Flight delays and cancellations can happen on all airlines for many different reasons. But the way airlines handle lengthy delays can vary drastically. Some airlines will provide meal vouchers and compensation for delays. Accommodation may also be offered in the event of an overnight flight delay.
But in Australia, there are no minimum standards or requirements. The only real protections available to Australians are set out in Australian Consumer Law. Ultimately this means airlines are free to set their own policies.
All airlines will offer you an alternative flight or a refund if your service is cancelled. But airlines are not required to provide any compensation for out-of-pocket expenses that may result. This can be a problem if you’re delayed overnight and need to pay for a hotel room. It’s also problematic if the alternative flight you’re offered is unsuitable and you’re forced to pay for a last-minute ticket on another airline. You may receive a refund for the cancelled flight, but that’s unlikely to cover the cost of the new last-minute booking.
Many airlines do still provide some compensation or accommodation in the case of overnight flight delays. This is set out in each airline’s Conditions of Carriage, which passengers must agree to before buying a ticket. But most Australian airlines distinguish between delays within and beyond their control. Generally, compensation is only offered for delays deemed within the airline’s control. But policies vary between airlines.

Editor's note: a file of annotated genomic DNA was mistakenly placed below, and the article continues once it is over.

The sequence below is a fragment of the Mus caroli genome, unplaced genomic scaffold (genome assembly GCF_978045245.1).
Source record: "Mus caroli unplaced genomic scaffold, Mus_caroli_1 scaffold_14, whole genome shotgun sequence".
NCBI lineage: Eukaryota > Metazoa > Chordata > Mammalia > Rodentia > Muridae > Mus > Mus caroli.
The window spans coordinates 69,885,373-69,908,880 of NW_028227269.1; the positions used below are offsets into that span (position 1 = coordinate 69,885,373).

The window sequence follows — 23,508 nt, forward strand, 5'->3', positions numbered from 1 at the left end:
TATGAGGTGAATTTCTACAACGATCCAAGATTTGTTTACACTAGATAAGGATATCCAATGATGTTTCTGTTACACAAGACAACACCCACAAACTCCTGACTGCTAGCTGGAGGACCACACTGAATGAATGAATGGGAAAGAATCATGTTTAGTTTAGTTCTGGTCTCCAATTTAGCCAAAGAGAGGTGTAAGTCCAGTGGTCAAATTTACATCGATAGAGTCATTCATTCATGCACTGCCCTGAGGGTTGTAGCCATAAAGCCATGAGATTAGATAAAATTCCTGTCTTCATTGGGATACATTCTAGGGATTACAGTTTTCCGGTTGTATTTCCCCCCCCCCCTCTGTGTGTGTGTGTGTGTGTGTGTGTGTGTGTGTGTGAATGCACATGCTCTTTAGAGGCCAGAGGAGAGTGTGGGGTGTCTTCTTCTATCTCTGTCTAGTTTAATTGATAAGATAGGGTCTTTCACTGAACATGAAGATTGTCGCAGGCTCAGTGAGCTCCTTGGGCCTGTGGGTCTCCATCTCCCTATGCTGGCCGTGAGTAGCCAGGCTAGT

Delays beyond the airline’s control
Airlines are generally less willing to help if a flight is delayed or cancelled for a reason outside of their control. This includes things like:
- Poor weather
- Air Traffic Control (ATC) issues
- Third-party industrial action
- Security issues
Most Australian airlines will not cover any additional costs or expenses that you incur due to a delay or cancellation beyond the airline’s control. However, Qantas’ Customer Charter does state that Qantas will provide accommodation for overnight delays outside the airline’s control if you’re away from your home port.
Occasionally other airlines may offer meal vouchers or overnight accommodation in the event of lengthy delays beyond their control. But they are not legally or contractually obliged to do so.
Delays within the airline’s control
Most airlines are a little more generous if the delay or cancellation is their fault. Events considered within the airline’s control include:
- Maintenance or engineering issues
- Airline IT outages (unless it’s the result of a malicious attack)
- Late cleaning or catering of aircraft
- Crew staffing issues
- Overbooked flights and/or if you are denied boarding for a reason other than your conduct
Here’s each Australian airline’s policy for delays within their control:
- Qantas will provide accommodation (or reimburse your accommodation costs) for overnight delays. Meal vouchers are also provided for significant delays or cancellations if you choose to wait for a later flight on the same day.